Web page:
L values)
was found in all groups. These values significantly increased 1 month after bleaching in all groups
(p< 0.05) and reversed at 6 months. One month after bleaching,
E
00
values (color difference tolerance
(CIEDE2000)) ranged from very good (>3.6
5.4) to excellent (>5.4). One year after bleaching, the
color reverted to values similar to those found 3 years after RET. All groups became darker after RET.
The color recovered and even improved compared with the baseline measurement after one month of
bleaching but did not remain stable over time.
Keywords: regenerative endodontic treatment; bleaching; hydraulic cements; in vitro; endodontics
1. Introduction
Regenerative endodontic treatment (RET) appeared as an alternative to traditional
apexification procedures for the treatment of necrotic immature permanent teeth, aiming to
achieve apical periodontitis healing, continued tooth root development, increased fracture
resistance, and improved survival [
1
]. The RET process consists of the removal of the
infected necrotic tissue, chemical disinfection and minor or instrumentation of the root
canal system, induction of bleeding into the root canal, and placement of a coronal barrier
with regenerative potential over the previously formed blood clot [2].
As a disinfection procedure, the use of tri-antibiotic pastes, which included minocy-
cline, was initially proposed. Due to the discoloration caused by minocycline, this com-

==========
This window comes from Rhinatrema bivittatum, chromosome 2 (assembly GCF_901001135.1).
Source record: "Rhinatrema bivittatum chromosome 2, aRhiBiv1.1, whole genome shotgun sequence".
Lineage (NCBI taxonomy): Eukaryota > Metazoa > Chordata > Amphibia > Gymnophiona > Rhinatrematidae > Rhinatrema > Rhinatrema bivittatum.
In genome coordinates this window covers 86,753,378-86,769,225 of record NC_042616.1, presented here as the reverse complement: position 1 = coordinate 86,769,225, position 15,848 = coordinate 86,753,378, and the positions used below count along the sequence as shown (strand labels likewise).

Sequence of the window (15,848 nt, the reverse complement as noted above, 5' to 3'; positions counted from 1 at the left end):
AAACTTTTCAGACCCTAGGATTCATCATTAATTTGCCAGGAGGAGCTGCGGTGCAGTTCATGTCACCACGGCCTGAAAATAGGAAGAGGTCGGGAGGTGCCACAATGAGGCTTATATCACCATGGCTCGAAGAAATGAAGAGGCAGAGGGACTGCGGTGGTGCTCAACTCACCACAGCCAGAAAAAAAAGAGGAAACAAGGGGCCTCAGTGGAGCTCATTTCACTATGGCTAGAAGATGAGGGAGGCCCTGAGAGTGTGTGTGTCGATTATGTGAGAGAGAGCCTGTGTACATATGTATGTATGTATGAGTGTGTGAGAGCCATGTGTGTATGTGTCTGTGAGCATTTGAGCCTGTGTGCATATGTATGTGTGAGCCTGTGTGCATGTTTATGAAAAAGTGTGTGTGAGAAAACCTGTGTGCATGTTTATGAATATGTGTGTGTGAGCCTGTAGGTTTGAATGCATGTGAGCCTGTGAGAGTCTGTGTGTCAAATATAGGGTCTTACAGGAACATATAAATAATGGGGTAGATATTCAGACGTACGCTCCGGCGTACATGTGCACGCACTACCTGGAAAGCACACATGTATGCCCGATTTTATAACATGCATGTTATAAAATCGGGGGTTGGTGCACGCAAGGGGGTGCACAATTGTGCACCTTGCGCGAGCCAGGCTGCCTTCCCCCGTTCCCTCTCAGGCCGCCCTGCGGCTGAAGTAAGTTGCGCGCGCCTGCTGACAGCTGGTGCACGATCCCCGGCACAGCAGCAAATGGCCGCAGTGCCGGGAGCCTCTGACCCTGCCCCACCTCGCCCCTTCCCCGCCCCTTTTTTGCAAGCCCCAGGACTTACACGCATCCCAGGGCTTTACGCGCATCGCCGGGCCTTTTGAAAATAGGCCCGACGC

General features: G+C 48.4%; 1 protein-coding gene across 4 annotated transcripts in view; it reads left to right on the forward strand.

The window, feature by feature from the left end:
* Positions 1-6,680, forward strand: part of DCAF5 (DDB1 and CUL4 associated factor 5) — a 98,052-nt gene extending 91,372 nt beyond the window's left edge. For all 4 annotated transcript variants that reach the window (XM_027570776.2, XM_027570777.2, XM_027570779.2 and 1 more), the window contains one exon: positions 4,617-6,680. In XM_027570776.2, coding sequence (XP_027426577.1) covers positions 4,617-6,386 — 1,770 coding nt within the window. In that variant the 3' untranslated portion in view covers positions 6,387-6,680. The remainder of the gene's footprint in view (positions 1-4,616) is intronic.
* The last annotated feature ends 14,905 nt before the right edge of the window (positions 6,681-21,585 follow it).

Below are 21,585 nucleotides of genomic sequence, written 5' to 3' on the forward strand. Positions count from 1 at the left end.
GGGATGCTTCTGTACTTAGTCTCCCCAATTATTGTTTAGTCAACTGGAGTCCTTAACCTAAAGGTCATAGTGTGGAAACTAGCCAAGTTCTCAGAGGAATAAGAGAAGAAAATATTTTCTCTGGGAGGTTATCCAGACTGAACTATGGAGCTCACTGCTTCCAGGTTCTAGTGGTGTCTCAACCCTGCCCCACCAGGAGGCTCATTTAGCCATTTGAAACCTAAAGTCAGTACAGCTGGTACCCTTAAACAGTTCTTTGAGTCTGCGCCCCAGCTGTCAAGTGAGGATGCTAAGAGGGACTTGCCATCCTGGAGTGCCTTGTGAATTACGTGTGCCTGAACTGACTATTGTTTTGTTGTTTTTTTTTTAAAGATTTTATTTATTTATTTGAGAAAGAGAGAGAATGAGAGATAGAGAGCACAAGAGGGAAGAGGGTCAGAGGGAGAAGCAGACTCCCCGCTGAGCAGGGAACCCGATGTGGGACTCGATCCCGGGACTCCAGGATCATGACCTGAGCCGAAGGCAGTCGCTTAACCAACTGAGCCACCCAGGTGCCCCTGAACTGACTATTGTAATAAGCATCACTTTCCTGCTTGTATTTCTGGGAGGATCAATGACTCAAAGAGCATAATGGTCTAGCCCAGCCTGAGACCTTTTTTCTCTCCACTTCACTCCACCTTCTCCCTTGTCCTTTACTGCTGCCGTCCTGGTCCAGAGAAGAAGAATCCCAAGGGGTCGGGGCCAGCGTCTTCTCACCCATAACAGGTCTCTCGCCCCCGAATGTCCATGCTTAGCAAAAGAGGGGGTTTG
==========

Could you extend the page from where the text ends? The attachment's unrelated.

ponent was removed, leaving the antibiotic paste formed by the combination of cefaclor,
amoxicillin, or clindamycin. Recently, antibiotic pastes have been replaced by calcium
hydroxide for intracanal disinfection [3].
Hydraulic cements are a subgroup of bioceramic materials that contain ceramic crys-
tals, calcium silicate, calcium phosphate, hydroxyapatite, radiopacifiers, and other metal
oxides in their composition. They are biocompatible materials with osteoinductive poten-
tial, antimicrobial activity, and positive influence on cell proliferation and differentiation.
They are used in endodontic therapy as sealing cements, for the repair of perforations
Materials 2022,15, 7845. https://doi.org/10.3390/ma15217845 https://www.mdpi.com/journal/materials
Materials 2022,15, 7845 2 of 12
or resorptions, retrograde filling, as pulp cappers in vital pulp treatment, and as coronal
barriers in RET [4].
Mineral trioxide aggregate (MTA) was introduced in the field of endodontics as the
first hydraulic material based on calcium silicates for root repair. However, although it
exhibits great regenerative potential, it causes tooth discoloration [
5
]. It has been suggested
that the bismuth oxide, which is used as a radiopacifier, together with other oxides within
its composition are the cause of this discoloration [
6
]. Also, the interaction of MTA with
blood and collagen from dentin may contribute to discoloration [
7
,
8
]. This manifests as a
grayish staining of the tooth [
9
,
10
]. Also, contact with irrigant solutions such as sodium
hypochlorite, which form sodium bismuthate and bismuth subcarbonate, as well as contact
with chlorhexidine contribute to discoloration caused by MTA [11].
Several authors have evaluated tooth discoloration
in vitro
by comparing different
MTA-based materials and other calcium silicate-based hydraulic cements in RET in the
presence and absence of blood, some of which conclude that the presence of blood did not
influence tooth discoloration [
12
]. However, other authors found greater discoloration in
the presence of blood [
8
,
13
]. In both circumstances, MTA caused greater discoloration than
the tricalcium silicate-based cement Biodentine.
Tooth discoloration can negatively affect quality of life, especially when treating ante-